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Is phonics the best way to teach kids to read? Nick Gibb and Michael Rosen debate

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ElenMumsnetBloggers (MNHQ) Tue 10-Jul-12 12:38:12

Last month all year one children in England had to take a phonics screening check, and phonics is being rolled out across the country as the way to teach children to read. But is this too prescriptive? We asked children's author Michael Rosen and Education Minister Nick Gibb to debate phonics. Read their debate about phonics as a tool for children to learn to read here and have your say. Do you agree with Nick Gibb or Michael Rosen? Is phonics the most effective way to teach children to read? Should we use several ways of teaching reading, or concentrate on phonics? Join the debate.

HumphreyCobbler Tue 10-Jul-12 15:25:24

I just don't get the argument that a phonics check = only teaching phonics to children.

HumphreyCobbler Tue 10-Jul-12 15:27:22

I also think that a lot of the general public conflate the terms 'phonics' and 'phonetically'. This leads to the perception of phonic teaching meaning spelling words wrongly.

Mashabell Tue 10-Jul-12 15:38:18

Debates like this are futile, because they take no account of the nature of English spelling, which is only partly phonic.

If English spelling was phonic, children would learn the pronunciations of the following graphemes and would then be able to apply this knowledge to the decoding of all other English words and nobody would dream of using anything but phonics for the teaching of reading:
A, a-e, ay (cat; plate, play) air; ar (car); au, -aw (sauce, saw);
b (bed);
C, ck, k (c/at/ot/ut, crab/ clap, kite/kept, comic, pick, pocket, seek, risk)
Ch, -tch (chat, catch); d (dog);
E (end); ee, --y (eel, funny), er (herb),
F, G, H (fish, garden, house);
I, i-e, -y (ink, bite, by);
J, -dge, -ge (jug, bridge, oblige); L, M, N, ng (lips, man, nose, ring)
O, wa, qua, (pot, want, quarrel), O-e, -o, ol (bone, so; old),
Oi, -oy (coin, toy), Oo (food, good),
Or, -ore, war, quar (order, more, wart, quarter),
Ou, -ow (out, now); P, Qu, R (pin, quick, run),
S, -ce, -cy (sun, face, emergency);
Sh, -tion, -tious, -cial, -cian (shop, station, cautious, facial, musician),
T, -te (tap, delicate), Th (this thing),
U, u-e, -ue (up, cube, cue)
V, -ve, -v- (van, have, river – no doubling),
W, -x, Y (window, fix, yes);
Z, -se (zip, wise),
-si-, -su- (vision, treasure)
+ 8 endings: doable, fatal, single, ordinary, flatten, presence, present, other
and 2 prefixes: decide, invite:
and the consonant doubling rule (bitter - biter)

Those basic graphemes above are frequently disobeyed for spelling (fun photo). Because 69 of them have different pronunciations too, phonics is an essential but not exclusive way of learning to read. Children need to practise word recognition as well:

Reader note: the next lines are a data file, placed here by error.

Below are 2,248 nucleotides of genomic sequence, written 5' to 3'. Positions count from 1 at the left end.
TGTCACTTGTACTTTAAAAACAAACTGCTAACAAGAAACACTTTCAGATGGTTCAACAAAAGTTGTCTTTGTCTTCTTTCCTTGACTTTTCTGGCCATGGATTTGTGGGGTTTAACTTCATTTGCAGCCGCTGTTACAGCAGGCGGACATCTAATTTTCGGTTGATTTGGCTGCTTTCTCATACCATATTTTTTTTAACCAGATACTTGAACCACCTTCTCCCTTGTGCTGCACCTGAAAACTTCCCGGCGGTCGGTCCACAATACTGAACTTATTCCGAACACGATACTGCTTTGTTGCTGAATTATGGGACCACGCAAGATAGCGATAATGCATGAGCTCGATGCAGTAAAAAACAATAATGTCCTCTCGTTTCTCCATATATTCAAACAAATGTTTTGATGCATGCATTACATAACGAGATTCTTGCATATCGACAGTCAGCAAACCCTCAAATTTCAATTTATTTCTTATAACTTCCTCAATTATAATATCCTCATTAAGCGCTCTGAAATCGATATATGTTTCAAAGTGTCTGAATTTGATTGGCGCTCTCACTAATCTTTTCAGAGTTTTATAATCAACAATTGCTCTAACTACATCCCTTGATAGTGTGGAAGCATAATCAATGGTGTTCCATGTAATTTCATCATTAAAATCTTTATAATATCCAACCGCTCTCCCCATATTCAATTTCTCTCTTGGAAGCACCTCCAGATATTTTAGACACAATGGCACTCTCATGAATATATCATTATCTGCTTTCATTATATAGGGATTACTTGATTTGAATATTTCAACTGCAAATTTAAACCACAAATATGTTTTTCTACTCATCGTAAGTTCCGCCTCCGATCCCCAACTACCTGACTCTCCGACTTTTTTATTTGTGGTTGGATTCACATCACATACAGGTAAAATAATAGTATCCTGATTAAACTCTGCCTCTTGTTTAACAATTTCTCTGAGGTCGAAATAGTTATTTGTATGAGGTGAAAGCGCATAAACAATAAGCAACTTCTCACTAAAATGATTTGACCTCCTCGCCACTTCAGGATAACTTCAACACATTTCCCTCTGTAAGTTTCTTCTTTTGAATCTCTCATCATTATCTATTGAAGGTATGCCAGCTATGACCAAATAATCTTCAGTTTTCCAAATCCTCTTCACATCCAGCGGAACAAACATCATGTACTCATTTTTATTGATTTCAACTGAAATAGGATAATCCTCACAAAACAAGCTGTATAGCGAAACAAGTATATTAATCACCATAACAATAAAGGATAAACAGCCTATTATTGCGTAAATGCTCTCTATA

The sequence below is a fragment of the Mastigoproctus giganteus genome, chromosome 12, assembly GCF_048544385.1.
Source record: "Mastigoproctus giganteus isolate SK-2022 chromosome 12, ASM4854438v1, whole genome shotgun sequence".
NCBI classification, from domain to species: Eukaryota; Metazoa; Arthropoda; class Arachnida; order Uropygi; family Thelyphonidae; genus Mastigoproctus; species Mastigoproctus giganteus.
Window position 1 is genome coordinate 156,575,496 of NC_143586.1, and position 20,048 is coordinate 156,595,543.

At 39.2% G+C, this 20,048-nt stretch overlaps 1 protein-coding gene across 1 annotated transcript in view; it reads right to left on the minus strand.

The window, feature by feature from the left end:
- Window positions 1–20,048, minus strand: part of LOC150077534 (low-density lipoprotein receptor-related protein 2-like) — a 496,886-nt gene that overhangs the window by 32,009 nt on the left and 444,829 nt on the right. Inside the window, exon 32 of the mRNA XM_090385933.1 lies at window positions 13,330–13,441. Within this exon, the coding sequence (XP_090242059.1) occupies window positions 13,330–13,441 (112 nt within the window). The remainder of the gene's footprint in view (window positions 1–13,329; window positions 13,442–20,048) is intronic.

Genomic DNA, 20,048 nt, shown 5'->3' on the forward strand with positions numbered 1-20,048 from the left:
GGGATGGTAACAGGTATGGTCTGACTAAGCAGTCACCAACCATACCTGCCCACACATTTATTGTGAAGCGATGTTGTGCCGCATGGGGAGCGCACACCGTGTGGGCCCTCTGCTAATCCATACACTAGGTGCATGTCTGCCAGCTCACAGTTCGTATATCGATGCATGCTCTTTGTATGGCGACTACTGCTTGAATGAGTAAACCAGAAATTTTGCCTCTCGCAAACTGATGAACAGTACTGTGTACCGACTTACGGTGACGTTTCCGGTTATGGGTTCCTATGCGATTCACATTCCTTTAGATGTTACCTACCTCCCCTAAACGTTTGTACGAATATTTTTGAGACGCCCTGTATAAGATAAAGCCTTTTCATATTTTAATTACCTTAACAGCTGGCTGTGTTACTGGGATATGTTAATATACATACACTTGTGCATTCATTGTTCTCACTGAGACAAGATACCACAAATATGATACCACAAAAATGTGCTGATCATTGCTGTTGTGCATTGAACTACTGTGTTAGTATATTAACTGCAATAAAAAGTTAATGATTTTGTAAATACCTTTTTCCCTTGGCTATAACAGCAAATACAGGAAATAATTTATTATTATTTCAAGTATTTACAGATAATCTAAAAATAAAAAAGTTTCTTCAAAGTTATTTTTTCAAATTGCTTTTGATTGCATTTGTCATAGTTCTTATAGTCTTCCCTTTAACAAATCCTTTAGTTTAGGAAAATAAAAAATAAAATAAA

a: and – apron, any, father
a-e: came – camel
ai: wait – said, plait
al: always – algebra
-all: tall - shall
are: care - are
au: autumn - laugh, mauve
-ate: to deliberate - a deliberate act
ay: stays - says

cc: success - soccer
ce: centre - celtic
ch: chop –chorus, choir, chute
cqu: acquire - lacquer 19

e: end – English
-e: he - the
ea: mean - meant, break
ear: ear – early, heart, bear
-ee: tree - matinee
e-e: even – seven, fete
ei: veil - ceiling, eider, their, leisure
eigh: weight - height
eo: people - leopard, leotard
ere: here – there, were
-et: tablet - chalet
eau: beauty – beau
- ew: few - sew
- ey: they - monkey

ge: gem - get
gi: ginger - girl
gy: gym – gynaecologist
ho: house - hour
i: wind – wind down ski hi-fi
- ine: define –engine, machine
ie: field - friend, sieve
imb: limb – climb
ign: signature - sign
mn: amnesia - mnemonic

ost: lost - post
-o: go - do
oa: road - broad
o-e: bone – done, gone
-oes: toes – does, shoes
-oll: roll - doll
omb: tombola - bomb, comb, tomb
oo: boot - foot, brooch
-ot: despot - depot
ou: sound - soup, couple
ough: bough - rough, through, trough, though
ought: bought - drought
oul: should - shoulder, mould
our: sour - four, journey
ow: how - low

qu: queen – bouquet
s: sun – sure
sc: scent - luscious, molusc
-se: rose - dose
ss: possible - possession
th: this - thing
-ture: picture - mature
u: cup – push
ui: build – fruit, ruin
wa: was – wag
wh: what - who
wo: won - woman, women, womb
wor: word – worn
x: box - xylophone, anxious
- y-: type - typical
- -y: daddy - apply
z: zip – azure

The above inconsistencies make learning to read and write English exceptionally difficult. With any difficult skill, there tends to be a higher failure rate than with an easier one. That is why all English-speaking countries have higher literacy failure rates than comparable ones with better spelling systems.

Until this is more widely understood, we will continue to have futile debates about how best to teach children to read and write.